John Yoo, formerly of the Justice Department, was profiled in The Wall Street Journal Sept. 12 as the author of opinions "justifying the...

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“The Powers of War and Peace: The Constitution and Foreign Affairs After 9/11”
by John Yoo
University of Chicago,
336 pp., $29

John Yoo, formerly of the Justice Department, was profiled in The Wall Street Journal Sept. 12 as the author of opinions “justifying the Bush administration’s aggressive approach to detaining and interrogating suspected terrorists.” Yoo, 38, is now a professor of law at Berkeley, where his support of Bush makes him “reviled on the political left.”

Now you can read his book, “The Powers of War and Peace.” There is nothing in it favoring torture — or assassination, which the Journal said Yoo is also in favor of. But in his book, this tough-minded Korean American does reach some blunt conclusions:

President Bush had the constitutional power to declare that the Geneva Conventions did not apply to fighters captured in Afghanistan. The president has the power to interpret treaties and, indeed, to cancel them. He also has the constitutional power, Yoo argues, to make war.

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An early draft of the Constitution gave Congress the power “to make war.” The Founders changed that wording to “declare” war, which, Yoo says, was understood at the time as “a legalistic function that defines relationships and status under international law.” America has made war many times but has declared war only five times.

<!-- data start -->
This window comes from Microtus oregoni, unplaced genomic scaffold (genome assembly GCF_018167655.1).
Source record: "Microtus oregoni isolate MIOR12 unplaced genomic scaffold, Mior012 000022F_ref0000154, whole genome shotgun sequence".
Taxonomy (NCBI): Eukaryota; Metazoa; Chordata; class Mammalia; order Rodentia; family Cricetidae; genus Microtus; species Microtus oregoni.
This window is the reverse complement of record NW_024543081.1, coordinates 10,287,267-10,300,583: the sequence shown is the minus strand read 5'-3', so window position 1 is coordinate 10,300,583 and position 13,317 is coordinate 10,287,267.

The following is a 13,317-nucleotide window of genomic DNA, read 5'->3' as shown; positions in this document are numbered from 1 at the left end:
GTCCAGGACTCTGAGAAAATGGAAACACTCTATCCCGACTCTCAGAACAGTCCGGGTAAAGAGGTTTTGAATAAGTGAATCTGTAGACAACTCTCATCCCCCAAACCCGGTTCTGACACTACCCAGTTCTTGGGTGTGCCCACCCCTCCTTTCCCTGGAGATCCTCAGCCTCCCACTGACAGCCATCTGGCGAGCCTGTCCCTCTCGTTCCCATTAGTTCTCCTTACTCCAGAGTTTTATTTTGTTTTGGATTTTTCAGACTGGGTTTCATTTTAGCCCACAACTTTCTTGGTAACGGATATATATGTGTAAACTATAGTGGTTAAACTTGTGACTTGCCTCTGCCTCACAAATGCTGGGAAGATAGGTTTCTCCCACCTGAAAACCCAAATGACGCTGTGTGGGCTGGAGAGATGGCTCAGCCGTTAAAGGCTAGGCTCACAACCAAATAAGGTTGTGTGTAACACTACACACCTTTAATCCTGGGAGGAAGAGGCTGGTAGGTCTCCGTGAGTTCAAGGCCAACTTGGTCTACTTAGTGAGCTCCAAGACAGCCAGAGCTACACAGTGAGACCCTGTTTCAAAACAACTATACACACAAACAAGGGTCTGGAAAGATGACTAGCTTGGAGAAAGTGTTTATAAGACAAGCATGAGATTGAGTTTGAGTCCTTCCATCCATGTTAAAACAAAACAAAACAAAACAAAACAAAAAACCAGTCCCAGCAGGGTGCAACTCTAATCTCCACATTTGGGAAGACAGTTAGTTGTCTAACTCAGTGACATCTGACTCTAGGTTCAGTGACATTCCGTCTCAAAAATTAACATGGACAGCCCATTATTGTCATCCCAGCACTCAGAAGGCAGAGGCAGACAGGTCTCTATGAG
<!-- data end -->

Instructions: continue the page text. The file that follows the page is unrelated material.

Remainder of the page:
Congress’ power over war, says Yoo, is the power to refuse to pay for it. That, he says, is “all the power it needs.”

One may dislike the implications of this position: Congress never uses this power that is “all it needs.” But Yoo’s argument is not glib or flimsy. The argument in this book is serious, precise and fine-grained. Yoo was once a clerk to Justice Clarence Thomas, the Supreme Court’s originalist, and it shows. Yoo pays close attention to how the Constitution was understood by the framers, ratifiers and the first president.

Yoo argues over the words used — declare war, make war, engage in war — and the words not used. He notes that the Treaty Clause is in Article II instead of Article I, and what that means; and that it is paired with the Appointments Clause, and what that means. All this is not for the casual reader; one feels, at the end of it, that there ought to be a coupon to clip to send off to the University of California for class credit.

The author explores three big topics. First is the war power. Second is the treaty power, and whether a treaty made by the president and confirmed by a two-thirds vote in the Senate is automatically enforceable inside the United States. In practice it is not, and Yoo argues that the practice is correct.

An example: the International Covenant on Civil and Political Rights, which since 1976 has prohibited death sentences for crimes committed by persons under 18. That covenant has long been ratified by the United States, but there has never been a right of Americans to bring a lawsuit under it.

His third topic is the congressional-executive agreement, which is what NAFTA and the WTO are. These look like treaties but are passed as ordinary laws, requiring a majority of both houses of Congress. Yoo argues that this method is valid for trade and a few other things but cannot be used on matters normally outside the power of Congress.

After laying out his position, Yoo compares what his view and the liberal internationalist view mean for America’s freedom to act independently. The Journal called Yoo a “sovereigntist,” which really means a nationalist.

Yoo does not want a view of the Constitution that would, for example, allow the power to make war to be turned over to the United Nations by a treaty. Under some interpretations of the treaty power, that is possible. Not under John Yoo’s.

Bruce Ramsey is a Seattle Times editorial writer.